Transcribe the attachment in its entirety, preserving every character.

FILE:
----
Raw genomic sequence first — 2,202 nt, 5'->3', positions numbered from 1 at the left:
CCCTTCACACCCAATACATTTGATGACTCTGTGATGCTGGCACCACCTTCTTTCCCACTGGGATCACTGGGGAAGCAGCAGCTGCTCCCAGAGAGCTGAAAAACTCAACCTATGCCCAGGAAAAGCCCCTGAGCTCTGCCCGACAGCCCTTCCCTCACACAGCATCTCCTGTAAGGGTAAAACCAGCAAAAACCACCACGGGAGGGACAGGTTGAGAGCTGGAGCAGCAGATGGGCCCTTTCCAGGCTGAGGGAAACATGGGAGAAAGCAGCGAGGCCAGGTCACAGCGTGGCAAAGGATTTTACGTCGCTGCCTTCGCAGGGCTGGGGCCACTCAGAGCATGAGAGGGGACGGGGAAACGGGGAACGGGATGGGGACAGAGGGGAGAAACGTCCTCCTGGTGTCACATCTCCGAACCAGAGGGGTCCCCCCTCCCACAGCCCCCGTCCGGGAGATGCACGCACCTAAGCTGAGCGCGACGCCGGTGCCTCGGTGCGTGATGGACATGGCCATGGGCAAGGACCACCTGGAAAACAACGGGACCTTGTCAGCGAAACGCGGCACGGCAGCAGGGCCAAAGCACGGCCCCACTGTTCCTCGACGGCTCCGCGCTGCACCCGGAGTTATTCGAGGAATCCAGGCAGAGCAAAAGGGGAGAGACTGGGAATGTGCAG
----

Raw genomic sequence first — 2,202 nt, 5'->3', positions numbered from 1 at the left:
CCCTTCACACCCAATACATTTGATGACTCTGTGATGCTGGCACCACCTTCTTTCCCACTGGGATCACTGGGGAAGCAGCAGCTGCTCCCAGAGAGCTGAAAAACTCAACCTATGCCCAGGAAAAGCCCCTGAGCTCTGCCCGACAGCCCTTCCCTCACACAGCATCTCCTGTAAGGGTAAAACCAGCAAAAACCACCACGGGAGGGACAGGTTGAGAGCTGGAGCAGCAGATGGGCCCTTTCCAGGCTGAGGGAAACATGGGAGAAAGCAGCGAGGCCAGGTCACAGCGTGGCAAAGGATTTTACGTCGCTGCCTTCGCAGGGCTGGGGCCACTCAGAGCATGAGAGGGGACGGGGAAACGGGGAACGGGATGGGGACAGAGGGGAGAAACGTCCTCCTGGTGTCACATCTCCGAACCAGAGGGGTCCCCCCTCCCACAGCCCCCGTCCGGGAGATGCACGCACCTAAGCTGAGCGCGACGCCGGTGCCTCGGTGCGTGATGGACATGGCCATGGGCAAGGACCACCTGGAAAACAACGGGACCTTGTCAGCGAAACGCGGCACGGCAGCAGGGCCAAAGCACGGCCCCACTGTTCCTCGACGGCTCCGCGCTGCACCCGGAGTTATTCGAGGAATCCAGGCAGAGCAAAAGGGGAGAGACTGGGAATGTGCAG